Introduction Green building has come forth over the past decade as a positive movement to produce high-performance, energy-efficient structures that improve comfort and health for resident, meanwhile, minimizing environmental impacts. Nevertheless, a common sense that green features is expensive and not suitable for affordable housing. Recent studies are showed that green buildings have a modest initial cost premium, but the long-term benefits far exceed the additional capital costs. For this report, I will introduce a financial analysis -Net Present Value (NPV), and discuss the impacts of NPV analysis for green affordable housing.
The beginnings of today's green revolution can be traced back to the environmental awareness of the 1960s and European design. New construction techniques have lead to the development of innovative materials and design concepts. Green buildings are designed, constructed and commissioned to ensure they are healthy for their occupants. Successfully designed green projects can involve an extensive array of factors, ranging from the resourceful use of materials, to careful consideration of function, climate, and location.
LEED, or Leadership in Energy & Environmental Design, is a certification program for green buildings with stringent requirements for building energy efficient and environmentally responsible structures. Some requirements of this program include specific building materials, smart grid capable, gray water reclamation systems, green space minimums, high levels of insulation and low thermal transfer glass (US Green Building Council). Green buildings are a must if we are to sustain our current level of growth. Despite the higher initial cost of these buildings, the long term energy savings make these buildings a smarter choice for
Sustainable design seeks to reduce negative impacts on the environment, the health and comfort of building occupants, thereby improving building performance. The basic objects of sustainability are to reduce consumption of non-renewable resources, minimal waste, and create healthy, productive environments (“Sustainable Design”). Focusing primarily on the sustainable design principles, there are five, including: low-impact materials, energy efficiency, quality and durability, design for reuse and recycling, and renewability. As sustainability appears to become the necessary trend in architecture, the question concerning the cost versus outcome of “going green” really an investment or a waste of time and money comes to mind. With our research provided below, we believe the expenses may truly be with the investment in the end.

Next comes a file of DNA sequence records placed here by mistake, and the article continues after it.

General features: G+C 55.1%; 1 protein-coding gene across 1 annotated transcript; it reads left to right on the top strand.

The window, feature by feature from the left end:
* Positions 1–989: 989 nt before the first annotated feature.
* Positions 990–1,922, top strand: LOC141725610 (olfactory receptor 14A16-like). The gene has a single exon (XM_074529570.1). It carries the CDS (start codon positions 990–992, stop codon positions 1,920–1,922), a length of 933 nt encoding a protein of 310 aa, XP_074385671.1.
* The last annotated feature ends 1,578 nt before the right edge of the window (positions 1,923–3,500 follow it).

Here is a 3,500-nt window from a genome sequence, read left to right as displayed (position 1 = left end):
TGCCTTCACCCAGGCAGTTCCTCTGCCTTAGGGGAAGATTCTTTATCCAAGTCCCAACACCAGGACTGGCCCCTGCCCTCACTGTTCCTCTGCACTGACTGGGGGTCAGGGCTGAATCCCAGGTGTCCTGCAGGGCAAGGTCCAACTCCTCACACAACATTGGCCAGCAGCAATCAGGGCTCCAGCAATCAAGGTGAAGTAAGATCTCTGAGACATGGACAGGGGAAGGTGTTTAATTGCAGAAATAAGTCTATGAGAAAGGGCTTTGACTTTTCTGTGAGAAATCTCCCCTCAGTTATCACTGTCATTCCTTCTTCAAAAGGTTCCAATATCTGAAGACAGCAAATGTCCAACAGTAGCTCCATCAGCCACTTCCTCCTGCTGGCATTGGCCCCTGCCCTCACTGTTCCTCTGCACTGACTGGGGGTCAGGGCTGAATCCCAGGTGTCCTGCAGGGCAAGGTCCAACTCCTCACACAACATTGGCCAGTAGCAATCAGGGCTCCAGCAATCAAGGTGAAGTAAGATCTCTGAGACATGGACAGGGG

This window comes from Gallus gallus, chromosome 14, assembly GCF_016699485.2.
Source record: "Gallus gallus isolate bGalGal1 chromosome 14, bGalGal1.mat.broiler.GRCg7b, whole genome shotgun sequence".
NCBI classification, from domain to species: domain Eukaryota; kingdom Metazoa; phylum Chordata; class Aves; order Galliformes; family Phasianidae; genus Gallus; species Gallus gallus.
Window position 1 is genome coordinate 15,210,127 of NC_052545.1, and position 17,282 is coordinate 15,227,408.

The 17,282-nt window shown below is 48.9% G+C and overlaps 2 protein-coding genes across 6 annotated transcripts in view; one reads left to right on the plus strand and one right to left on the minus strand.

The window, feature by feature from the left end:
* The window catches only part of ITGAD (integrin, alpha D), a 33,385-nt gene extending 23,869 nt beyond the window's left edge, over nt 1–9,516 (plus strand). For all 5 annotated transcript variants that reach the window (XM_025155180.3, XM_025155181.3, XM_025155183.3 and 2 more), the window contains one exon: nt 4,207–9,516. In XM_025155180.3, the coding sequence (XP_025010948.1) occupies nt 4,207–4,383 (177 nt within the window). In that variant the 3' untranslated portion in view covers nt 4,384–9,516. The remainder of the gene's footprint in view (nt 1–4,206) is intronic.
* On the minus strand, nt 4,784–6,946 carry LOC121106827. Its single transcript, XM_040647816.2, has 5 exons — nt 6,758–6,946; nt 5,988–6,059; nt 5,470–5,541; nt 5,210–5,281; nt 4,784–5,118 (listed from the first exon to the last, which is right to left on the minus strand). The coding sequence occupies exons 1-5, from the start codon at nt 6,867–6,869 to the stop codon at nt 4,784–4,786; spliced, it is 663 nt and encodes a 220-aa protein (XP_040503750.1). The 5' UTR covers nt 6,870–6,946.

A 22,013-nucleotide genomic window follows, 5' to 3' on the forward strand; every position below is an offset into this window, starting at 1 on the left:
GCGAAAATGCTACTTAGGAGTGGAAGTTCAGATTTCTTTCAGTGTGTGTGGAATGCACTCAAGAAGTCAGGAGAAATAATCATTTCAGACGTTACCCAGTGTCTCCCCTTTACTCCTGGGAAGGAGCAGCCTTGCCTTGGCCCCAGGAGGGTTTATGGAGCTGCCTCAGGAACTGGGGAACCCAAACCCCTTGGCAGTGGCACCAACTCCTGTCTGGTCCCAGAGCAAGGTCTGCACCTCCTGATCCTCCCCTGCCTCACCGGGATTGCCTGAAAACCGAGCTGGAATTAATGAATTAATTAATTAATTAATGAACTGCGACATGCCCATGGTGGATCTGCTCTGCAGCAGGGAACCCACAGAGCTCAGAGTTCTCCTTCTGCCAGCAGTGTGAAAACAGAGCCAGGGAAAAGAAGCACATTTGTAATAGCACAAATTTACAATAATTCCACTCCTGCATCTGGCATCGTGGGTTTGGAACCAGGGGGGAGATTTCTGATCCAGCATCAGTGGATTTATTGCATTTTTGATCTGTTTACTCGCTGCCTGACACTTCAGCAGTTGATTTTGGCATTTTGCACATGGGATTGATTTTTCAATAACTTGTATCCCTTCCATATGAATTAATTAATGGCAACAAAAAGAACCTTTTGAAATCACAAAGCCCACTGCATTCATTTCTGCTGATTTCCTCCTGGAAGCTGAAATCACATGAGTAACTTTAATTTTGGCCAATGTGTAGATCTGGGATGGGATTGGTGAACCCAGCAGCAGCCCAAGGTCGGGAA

There are many definition about green building no matter from which side of the building or its functionality. In general, green building is a sustainable building or is a building that provide a healthy space for their occupants to enable them to chase intrinsic happiness. The idea of 'Green' is to preserve and conserve the important habitats to keep life and become the net producer and exporter of resources, materials, energy and water rather than become the net consumer. Green Building is buildings where the construction and its life operation can ensure maximum healthy environment beside being the representative to the most efficient building and least intruding the use of land, water, energy and resources. Taking the definition from WHO (World Health Organization), sustainability of a building can be detailed from two perspective; health performance which is the influence rate from factors to the occupant's health, and the second perspective relates from the stage of physical performance for the buildings.
Globally, green buildings are being recognised and accredited, leading to the introduction of various tools and indices with one common objective that is to evaluate, measure, distinguish and sets apart this uniquely designed buildings from the rest. The Diamond Building carries a Green Building Index (GBI) accreditation, a first in Malaysia. Among the achievement of the ST Diamond Building are:
Building Research Establishment is an independent and impartial, research-based consultancy, testing and training organisation, offering expertise in every aspect of the built environment and associated industries. One of its services is the provision of a free online database, Green Book Live, designed to help specifiers and end-users identify products and services that can help to reduce their impact on the environment. Green Book Live brings together listings from a number of organisations and delivers comprehensive information on 'green' products and service...
My objective with this study is to determine why there are only few of the recent building which are design and retrofitted in Europe and UK made to be sustainable. Sustainable development is seen as an issue that has rapidly come to affect property development and will continue to do so over the foreseeable future (John, Michael and Miles, 2009). This asserts a big question - really how are these sustainability issues affecting property development?
In this paper, I consider an effect of green roofs – its mental and spiritual impact on health of residents living in urbanized area.